Ruin Arm (ルインアーム), released 6/23/1995, developed by Bandai
This game is considered an Action RPG by some sites, and I can see the classification — I believe that by my definition it technically qualifies, but it’s really more of a Zelda type adventure game. The game was clearly heavily inspired by Link to the Past, inviting unfavorable comparisons with that game at every turn.
The opening scene shows a mech of some kind destroying a city. We’re told that once there was a large thriving civilization using both magic and technology, but humans destroyed themselves, leaving only ruins to mark the previous high civilization.
The main character is Kurisu along with his sister Litol (You can have them choose names; there are a bunch of preset names including some injokes like Luke and Leia, Hansel and Gretel, and some anime references.) The characters’ father tells us to go to a nearby cave and get a sword.
The game plays out like a Zelda game. In this case you can assign one item to each hand and one armor; each piece of equipment is activated by a button although not every item can work that why (pressing X in the above screenshot would do nothing). The numbers below the weapons are durability — I don’t know why so many games feel like they have to include this. Most of the time it serves no real purpose other than to annoy the player.
There are no XP or levels; instead you find stars from chests in dungeons. You can assign these stars to five stats (HP, MP, strength, defense, speed). You can reassign the stars at any time. While this might seem like an interesting system, it works into the biggest complaint I have with this game. The interface is too fiddly and you have to interact with it way too often. You spend a lot of time in the item menu, which is never a good sign for a game. Zelda has a very clean interface and you can quickly switch items in the menu. Not here.
As you can see from this shot, only 3 items from the list fit on the screen at once. You have to choose what you want to do with the item in the list above (right arm, left arm, body, use, exchange, split, merge, discard) and then find the item in the list. You have to do this at times you really shouldn’t. As in Zelda there are keys you find in the dungeon to open locked doors. But unlike Zelda they don’t just automatically work. You have to go into the item list, find the key, assign it to a button, exit the menu, press the button to open the door, and then go back into the item list and re-equip the item you had before.
Later you get Jump Shoes, but these go in the armor slot, meaning that you’ll have to go through the item menu to get the Jump shoes then put back on your armor once you’re done. In addition, the jump distance is controlled by speed, meaning that you may also have to juggle the stars to be able to make the jump. This constant fiddling in the item menu gets old and really slows the game’s pace down. On top of all this each character can only carry 16 items, and so there is inventory management again. I still have yet to play a game where I thought that managing limited inventory was fun.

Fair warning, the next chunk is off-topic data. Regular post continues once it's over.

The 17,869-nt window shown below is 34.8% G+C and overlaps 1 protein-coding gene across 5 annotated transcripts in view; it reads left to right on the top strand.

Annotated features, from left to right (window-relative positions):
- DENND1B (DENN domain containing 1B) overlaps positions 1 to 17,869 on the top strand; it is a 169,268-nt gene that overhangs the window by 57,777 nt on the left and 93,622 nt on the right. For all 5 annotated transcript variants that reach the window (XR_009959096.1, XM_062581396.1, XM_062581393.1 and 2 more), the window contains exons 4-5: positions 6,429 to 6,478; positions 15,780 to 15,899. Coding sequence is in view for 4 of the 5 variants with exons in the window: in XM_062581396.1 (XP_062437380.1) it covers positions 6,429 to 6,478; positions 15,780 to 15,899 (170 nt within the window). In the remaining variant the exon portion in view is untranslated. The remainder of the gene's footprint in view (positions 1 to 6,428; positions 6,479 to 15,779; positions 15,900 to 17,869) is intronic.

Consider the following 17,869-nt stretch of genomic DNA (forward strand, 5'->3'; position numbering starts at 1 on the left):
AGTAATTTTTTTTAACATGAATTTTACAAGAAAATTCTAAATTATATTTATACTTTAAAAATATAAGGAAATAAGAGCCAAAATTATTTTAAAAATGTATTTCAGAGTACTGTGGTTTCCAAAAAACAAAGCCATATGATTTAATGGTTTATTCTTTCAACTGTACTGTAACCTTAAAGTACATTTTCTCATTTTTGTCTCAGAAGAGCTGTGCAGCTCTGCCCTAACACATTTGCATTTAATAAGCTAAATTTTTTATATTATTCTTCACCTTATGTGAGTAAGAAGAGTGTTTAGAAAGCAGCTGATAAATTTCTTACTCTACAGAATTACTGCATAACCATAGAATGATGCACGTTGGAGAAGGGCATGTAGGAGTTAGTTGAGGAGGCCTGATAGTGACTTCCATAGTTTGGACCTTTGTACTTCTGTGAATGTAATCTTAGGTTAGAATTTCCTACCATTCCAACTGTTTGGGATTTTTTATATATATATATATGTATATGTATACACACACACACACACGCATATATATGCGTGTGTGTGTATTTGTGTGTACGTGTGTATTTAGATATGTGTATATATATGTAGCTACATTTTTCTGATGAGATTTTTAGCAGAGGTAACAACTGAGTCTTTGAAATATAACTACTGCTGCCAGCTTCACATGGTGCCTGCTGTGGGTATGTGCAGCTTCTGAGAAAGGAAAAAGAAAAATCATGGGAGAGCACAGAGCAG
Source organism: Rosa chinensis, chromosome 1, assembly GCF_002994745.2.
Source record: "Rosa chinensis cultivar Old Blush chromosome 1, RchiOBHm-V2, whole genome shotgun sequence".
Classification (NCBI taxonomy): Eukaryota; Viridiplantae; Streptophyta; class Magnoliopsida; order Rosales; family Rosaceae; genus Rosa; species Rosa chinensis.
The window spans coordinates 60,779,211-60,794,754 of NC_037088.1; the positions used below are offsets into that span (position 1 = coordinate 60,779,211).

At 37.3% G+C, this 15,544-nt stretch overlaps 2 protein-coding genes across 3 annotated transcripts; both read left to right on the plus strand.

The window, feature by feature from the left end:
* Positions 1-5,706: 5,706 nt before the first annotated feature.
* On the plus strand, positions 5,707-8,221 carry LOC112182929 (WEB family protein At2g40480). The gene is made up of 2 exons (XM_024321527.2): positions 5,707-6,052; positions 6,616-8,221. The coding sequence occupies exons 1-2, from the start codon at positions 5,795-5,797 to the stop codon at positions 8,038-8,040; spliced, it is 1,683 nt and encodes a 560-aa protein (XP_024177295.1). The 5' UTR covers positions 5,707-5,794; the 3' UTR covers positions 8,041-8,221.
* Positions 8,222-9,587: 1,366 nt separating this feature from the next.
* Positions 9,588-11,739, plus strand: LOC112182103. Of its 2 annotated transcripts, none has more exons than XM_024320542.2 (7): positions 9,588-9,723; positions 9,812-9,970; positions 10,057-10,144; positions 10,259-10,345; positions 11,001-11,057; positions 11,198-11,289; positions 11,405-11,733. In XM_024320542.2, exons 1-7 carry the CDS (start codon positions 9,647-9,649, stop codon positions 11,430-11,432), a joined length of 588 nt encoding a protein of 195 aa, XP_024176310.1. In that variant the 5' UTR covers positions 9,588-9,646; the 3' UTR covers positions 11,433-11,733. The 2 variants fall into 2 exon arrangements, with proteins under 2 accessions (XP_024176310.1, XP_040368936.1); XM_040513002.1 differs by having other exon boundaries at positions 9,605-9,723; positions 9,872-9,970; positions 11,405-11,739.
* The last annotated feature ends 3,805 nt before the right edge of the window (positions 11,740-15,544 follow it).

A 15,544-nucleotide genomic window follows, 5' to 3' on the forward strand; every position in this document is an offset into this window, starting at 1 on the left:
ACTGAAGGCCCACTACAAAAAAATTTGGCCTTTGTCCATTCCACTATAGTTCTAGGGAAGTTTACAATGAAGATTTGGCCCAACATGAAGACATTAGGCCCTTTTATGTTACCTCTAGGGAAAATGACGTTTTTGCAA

The other big problem with the game is the second character. You can play this 2 players, which may be the best way to do it. The computer controlled player is constantly getting stuck behind things. If you equip her with attack magic she’ll immediately use it all. There are parts of the game where you have to do things with both characters, so if you’re playing on your own you have to once again fiddle around in the menu to switch control of players and such.
It’s too bad because I think there is a good game in here, if it weren’t such a chore to play. I ended up stopping at around the 40% mark of the game; as I said in the intro while this may count as an ARPG in a technical sense according to my rules it doesn’t feel like one. If it were a really good game I probably would have kept playing it but I just wasn’t having fun.
To briefly go over the part of the game I played: dad sends us to find a sword in the cave. There, we have a letter from him telling us that something bad has probably happened and they should look for Jeek in Londium. Heading back to the town we find that some black clad men chase the dad to a cliff; the dad jumps off the cliff with a friend but they probably survived.
We then chase after dad, and eventually locate him but he has lost his memory. So we have to find a gem to make a medicine to cure him (there is some kind of item synthesis system in the game).
But dad is gone by the time we get the gem, so we continue on. Eventually I did find Jeek, but he didn’t tell us much and just gave us some spells and jump shoes. The story hadn’t developed all that much, but presumably there will be something about the lost technology and robots.
So I wouldn’t say this is a terrible game, but it has a lot of flaws and to me is not really an RPG.
when will you continue with the SFC games? I’m looking forward to your opinion on Gran Historia and Mystic Ark.
Back in the early days you also did these “skipped games” sections, which you haven’t since 2017. It would be intersesting to see what you think about these games and would kinda “complete” your SFC blog.
In any case keep up the good work. I really enjoy reading your blog especially for the games that usually don’t get the spotlight in the english speaking communities due to lack of transaltion patches.
Thanks for the comment — I do one SRPG and then two SFC games (or PCE). So the next two posts will be Granhistoria (SFC) and Xanadu II (PCE).
Most of the games I skip I mention in the posts where I list the next games I will play.
Okay, I see. I’m looking forward to your next post then. Gran Historia looks very interesting in theory but I heard a lot of complaints about the battle system.